All of a sudden, Richard Schowengerdt's secret life wasn't a secret anymore.
Security guards, searching his office at the Naval Industrial Reserve plant in Pomona where he worked as a civilian engineer, found a packet of the explicit letters he had been exchanging with women he contacted through personal ads in swingers newspapers.
The consequences of the August, 1982, investigation were severe. Schowengerdt was cleared by the U.S. Postal Service of charges that he was sending pornography through the mails. But he was dismissed from the Naval Reserves on the grounds that the letters, which bragged of bisexual exploits, indicated he was involved in homosexual activities--an allegation he denied. And there was a long delay when he sought a security clearance for another defense industry job.
Most painful, though, was that an intensely private aspect of the 57-year-old Costa Mesa man's life was exposed for his co-workers and family to see. His privacy was invaded, Schowengerdt says, and the resulting humiliation was profound.
"How do you put a value on this sort of thing?" Schowengerdt said, trying to describe his anger and embarrassment. "The damage it does to your psyche is not measurable."
All the same, Schowengerdt wants a court to put a price on the damage. He is suing the federal government and General Dynamics, which operates the Pomona plant. The case, pending in U.S. District Court in Los Angeles, is just one in a swelling tide of litigation over the extent to which employees give up their right to privacy when they cross the threshold of the workplace.
In unprecedented numbers, workers are pitted against their employers in American courts over an expanse of privacy questions with no easy answers. A recent study by the private Bureau of National Affairs found 20 times as many workplace privacy suits decided by U.S. courts in the last three years as in the three years before. Since 1985, jury verdicts in favor of aggrieved workers have averaged $316,000, according to the study. As recently as 1979 and 1980, no workers won compensation from privacy suits, the study found.
"All of us who are doing labor law, whether from management or labor, are dealing with these issues," said Alan Friedman, chairman of the Los Angeles County Bar Assn.'s labor law section. "That is the emerging area."
Litigation over employee drug testing has received the most notice. But other issues pitting workers against bosses in court are just as tough:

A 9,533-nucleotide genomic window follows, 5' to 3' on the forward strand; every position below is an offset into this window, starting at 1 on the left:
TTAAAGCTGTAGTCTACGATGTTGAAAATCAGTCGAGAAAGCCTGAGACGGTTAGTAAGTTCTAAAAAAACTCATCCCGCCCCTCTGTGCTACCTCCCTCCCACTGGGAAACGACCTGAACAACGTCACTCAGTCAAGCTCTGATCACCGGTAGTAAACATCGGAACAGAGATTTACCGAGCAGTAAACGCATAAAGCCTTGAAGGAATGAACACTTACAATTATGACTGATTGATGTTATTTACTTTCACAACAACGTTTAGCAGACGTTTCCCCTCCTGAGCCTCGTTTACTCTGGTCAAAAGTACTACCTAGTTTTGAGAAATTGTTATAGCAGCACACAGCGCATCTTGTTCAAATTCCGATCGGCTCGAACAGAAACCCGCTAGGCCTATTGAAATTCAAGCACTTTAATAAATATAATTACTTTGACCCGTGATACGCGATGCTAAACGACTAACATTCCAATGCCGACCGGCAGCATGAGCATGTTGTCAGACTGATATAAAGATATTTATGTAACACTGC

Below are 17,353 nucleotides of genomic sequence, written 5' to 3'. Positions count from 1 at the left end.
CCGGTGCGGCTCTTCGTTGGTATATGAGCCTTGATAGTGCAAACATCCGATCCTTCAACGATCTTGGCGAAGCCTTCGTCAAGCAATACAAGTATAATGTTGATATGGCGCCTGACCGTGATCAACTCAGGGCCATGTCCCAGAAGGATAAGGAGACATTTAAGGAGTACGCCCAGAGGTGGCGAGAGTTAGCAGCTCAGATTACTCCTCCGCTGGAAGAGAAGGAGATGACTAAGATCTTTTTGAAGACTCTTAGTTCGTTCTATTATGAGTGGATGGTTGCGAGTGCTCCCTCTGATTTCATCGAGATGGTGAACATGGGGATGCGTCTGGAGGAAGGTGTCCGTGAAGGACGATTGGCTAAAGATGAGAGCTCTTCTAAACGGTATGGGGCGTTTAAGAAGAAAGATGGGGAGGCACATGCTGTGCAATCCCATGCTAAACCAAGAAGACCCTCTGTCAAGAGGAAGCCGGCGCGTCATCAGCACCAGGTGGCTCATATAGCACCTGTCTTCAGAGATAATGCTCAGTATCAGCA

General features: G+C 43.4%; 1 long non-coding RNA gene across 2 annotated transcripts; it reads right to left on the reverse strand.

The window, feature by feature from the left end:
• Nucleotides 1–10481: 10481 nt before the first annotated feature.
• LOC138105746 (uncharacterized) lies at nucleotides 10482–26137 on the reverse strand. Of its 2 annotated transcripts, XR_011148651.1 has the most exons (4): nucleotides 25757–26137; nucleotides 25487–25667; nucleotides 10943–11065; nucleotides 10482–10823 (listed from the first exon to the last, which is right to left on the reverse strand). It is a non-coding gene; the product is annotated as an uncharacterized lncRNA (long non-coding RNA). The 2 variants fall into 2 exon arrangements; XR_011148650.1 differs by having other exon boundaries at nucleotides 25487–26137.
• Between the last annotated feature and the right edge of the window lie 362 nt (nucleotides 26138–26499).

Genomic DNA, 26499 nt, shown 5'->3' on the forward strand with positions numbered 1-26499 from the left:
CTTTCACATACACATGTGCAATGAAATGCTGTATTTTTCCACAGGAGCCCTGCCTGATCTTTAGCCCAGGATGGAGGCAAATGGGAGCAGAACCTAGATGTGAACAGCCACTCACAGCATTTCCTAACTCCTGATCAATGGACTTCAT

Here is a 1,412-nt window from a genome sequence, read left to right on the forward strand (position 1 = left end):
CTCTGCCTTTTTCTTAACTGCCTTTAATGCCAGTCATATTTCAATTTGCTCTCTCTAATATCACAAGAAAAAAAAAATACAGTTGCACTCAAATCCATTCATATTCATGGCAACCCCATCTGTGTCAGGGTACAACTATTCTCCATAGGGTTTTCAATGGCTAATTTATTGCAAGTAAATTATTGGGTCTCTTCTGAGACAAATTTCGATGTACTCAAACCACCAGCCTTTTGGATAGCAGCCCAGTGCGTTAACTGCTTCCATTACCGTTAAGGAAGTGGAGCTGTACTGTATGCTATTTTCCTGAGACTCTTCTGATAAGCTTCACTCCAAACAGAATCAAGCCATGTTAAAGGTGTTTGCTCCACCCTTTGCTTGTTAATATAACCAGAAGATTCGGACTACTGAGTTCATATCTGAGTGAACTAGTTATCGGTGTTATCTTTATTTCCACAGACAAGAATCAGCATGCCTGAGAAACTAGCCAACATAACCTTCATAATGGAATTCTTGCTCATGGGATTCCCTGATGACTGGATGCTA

Do employers have any business testing workers or job applicants for AIDS? Can supervisors listen to a telephone operator's phone calls? Should they be allowed to program computers to flash subliminal messages to influence employee behavior? If polygraph tests are considered unreliable in criminal trials, can their results be used as the basis for hiring or firing employees? Can a company fire a worker because supervisors don't approve of whom he or she is dating? Should managers have access to their underlings' medical records? And just how private is an office or a locker or a desk--or an employee's car parked on the employer's lot?
The answers have proven hard to find, because worker privacy is an area of great uncertainty in the law. Some states regulate aspects of workplace conduct. California law, for instance, limits the use of lie detectors, protects the confidentiality of employees' medical records and prohibits most job-related AIDS testing. And some state constitutions--including California's--enshrine a right to privacy among their citizens' basic freedoms.
Yet the U.S. Constitution contains no explicit guarantee of a right to privacy, and federal privacy legislation is sparse. Only last month did the House of Representatives pass a bill prohibiting the use of polygraphs in most employment settings--a decade after a federal privacy commission called for such legislation.
Public employees have secured some rights from the Constitution's strictures on governmental action, including the limits on searches and seizures. But for both public-sector and private-sector workers, the rules on privacy mainly are being drawn by individual judges weighing the facts of individual cases against the murky guidelines established by precedent.
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"We're treading in some new areas, and we're having to feel our way," said John N. Raudabaugh, an Atlanta management lawyer who is chairman of an American Bar Assn. committee on labor law.
Lawyers and privacy experts have many explanations for the intensification of the conflict. To begin with, Americans are suing each other more about everything--a litigation explosion in which non-unionized workers have participated since winning recognition during the last decade of their right to sue for wrongful termination.